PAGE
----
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Using a trust to protect your assets in divorce

When you think of a trust, you're likely to think of it as a tool rich families use to pass their wealth from one generation to the next. But a trust is a multifaceted entity that serves a number of purposes, and they are being utilized more and more each day. It turns out that trusts can even help with protecting assets in the event of a divorce. But how?

What is a trust?

First off, in order to use a trust to its best ability, you need to understand what it is. Let's look at a few of the components that make up a trust:

  • Grantor. This is the person who establishes the trust in the first place. They're also known as the trustor.

  • Trustee. The trustee is responsible for enforcing the rules of the trust that were set in place by the grantor. They're also responsible for distributing the trust assets. Trustees can be one or more individuals, or they can be a bigger corporation, like a bank. Grantors can appoint themselves as trustees, but in the case of a divorce, having a third-party trustee is best.

  • Beneficiary. This is the person who receives the benefits or the assets that are established inside of the trust.

The assets inside of a trust are for the beneficiary and moved around by the trustee. Once a trust is formed, its contents no longer legally belong to you. You and your assets benefit from this because they are basically untouchable in a divorce and are treated as separate property.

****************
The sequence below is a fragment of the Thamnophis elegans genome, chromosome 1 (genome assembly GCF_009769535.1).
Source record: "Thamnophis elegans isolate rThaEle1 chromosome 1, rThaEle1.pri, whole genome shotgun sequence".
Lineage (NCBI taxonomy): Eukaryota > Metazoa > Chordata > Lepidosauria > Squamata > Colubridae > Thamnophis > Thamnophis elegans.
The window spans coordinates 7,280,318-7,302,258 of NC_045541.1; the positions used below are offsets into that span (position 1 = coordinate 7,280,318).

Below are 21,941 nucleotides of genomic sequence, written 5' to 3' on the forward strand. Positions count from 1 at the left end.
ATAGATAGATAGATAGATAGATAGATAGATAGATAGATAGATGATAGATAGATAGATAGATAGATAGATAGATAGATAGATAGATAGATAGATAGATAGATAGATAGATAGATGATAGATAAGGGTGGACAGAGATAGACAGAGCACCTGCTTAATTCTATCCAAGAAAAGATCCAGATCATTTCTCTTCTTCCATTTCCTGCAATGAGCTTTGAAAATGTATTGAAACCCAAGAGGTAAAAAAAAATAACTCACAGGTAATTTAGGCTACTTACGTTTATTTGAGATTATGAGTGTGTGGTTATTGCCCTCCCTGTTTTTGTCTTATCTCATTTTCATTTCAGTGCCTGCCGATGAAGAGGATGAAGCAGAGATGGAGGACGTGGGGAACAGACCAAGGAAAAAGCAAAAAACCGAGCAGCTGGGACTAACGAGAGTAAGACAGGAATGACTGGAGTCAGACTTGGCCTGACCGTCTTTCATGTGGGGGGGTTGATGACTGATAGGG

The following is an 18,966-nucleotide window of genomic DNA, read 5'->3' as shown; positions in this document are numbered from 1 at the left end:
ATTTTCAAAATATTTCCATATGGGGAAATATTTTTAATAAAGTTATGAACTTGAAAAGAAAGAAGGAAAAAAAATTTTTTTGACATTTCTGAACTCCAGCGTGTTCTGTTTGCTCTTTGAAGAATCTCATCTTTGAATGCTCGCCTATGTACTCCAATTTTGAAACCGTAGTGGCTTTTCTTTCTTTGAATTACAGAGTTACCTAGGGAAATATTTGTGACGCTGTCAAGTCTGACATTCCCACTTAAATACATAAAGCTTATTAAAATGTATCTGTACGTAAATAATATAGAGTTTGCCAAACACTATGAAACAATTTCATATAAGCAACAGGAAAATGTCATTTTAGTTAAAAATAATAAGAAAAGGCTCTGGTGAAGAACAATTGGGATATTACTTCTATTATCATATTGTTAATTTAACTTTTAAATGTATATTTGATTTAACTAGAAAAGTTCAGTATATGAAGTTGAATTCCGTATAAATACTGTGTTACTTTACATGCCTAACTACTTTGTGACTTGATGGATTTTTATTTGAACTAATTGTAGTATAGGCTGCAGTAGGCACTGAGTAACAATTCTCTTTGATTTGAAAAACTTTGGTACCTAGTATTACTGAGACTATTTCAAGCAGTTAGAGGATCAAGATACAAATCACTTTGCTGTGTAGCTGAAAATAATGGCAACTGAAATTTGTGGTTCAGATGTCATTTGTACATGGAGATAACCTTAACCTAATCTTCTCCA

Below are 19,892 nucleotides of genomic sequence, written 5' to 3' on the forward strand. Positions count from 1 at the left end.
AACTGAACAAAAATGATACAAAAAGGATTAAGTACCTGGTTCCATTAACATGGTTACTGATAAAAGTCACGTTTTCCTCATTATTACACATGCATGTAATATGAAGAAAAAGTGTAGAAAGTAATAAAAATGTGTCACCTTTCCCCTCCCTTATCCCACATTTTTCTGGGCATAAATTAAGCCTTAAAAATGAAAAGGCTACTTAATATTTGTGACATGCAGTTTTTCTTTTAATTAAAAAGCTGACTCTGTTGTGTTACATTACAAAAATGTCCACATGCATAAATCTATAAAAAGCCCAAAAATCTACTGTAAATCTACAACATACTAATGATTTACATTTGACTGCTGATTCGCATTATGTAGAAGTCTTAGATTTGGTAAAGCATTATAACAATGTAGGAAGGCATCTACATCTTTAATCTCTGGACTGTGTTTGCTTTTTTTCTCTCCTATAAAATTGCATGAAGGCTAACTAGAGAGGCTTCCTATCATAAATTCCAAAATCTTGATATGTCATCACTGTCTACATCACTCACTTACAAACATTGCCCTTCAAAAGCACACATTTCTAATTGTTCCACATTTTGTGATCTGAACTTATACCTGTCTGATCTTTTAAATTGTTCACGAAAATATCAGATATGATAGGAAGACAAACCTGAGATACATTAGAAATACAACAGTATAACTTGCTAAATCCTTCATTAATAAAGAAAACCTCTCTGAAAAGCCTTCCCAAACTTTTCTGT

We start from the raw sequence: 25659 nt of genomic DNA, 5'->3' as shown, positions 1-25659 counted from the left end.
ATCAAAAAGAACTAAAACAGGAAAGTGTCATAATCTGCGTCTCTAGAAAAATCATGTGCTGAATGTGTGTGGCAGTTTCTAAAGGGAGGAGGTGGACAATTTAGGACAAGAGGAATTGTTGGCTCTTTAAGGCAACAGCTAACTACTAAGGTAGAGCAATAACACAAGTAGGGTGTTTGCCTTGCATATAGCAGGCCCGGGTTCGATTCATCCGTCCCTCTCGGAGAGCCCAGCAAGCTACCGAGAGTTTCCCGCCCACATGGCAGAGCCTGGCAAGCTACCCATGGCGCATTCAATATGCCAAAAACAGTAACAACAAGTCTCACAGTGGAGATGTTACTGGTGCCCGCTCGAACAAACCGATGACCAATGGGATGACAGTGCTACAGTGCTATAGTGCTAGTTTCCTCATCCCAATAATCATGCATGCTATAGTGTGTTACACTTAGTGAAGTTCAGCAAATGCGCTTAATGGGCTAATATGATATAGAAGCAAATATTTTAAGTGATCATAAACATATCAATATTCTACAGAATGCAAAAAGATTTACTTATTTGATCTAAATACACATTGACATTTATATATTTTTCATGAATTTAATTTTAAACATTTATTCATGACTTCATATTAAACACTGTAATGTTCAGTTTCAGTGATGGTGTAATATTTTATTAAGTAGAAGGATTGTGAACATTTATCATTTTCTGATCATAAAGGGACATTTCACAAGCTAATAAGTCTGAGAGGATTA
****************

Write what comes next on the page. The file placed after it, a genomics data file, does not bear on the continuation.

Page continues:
Trusts that provide protection

If you're considering getting a trust to protect your assets from divorce, then it's important to look at the right ones.

  • Third-party trust. In this kind of trust, the grantor will create and fund it for the benefit of the third-party. A third-party trust will greatly benefit the children of the grantor by keeping the child's inheritance from being subject to division under equitable division laws.

  • Irrevocable self-settled trust. With this trust, the grantor does not serve as the trustee, like a revocable trust. Since the grantor passes off the trust to a third-party, and does not have any control of the assets it contains, it won't be considered marital property.

These types of trusts will protect your assets from your spouse only if they're placed in an account completely separate from them. If you're unsure getting a trust is the best thing for you and your unique situation, approach an attorney who can help you make the right choice.

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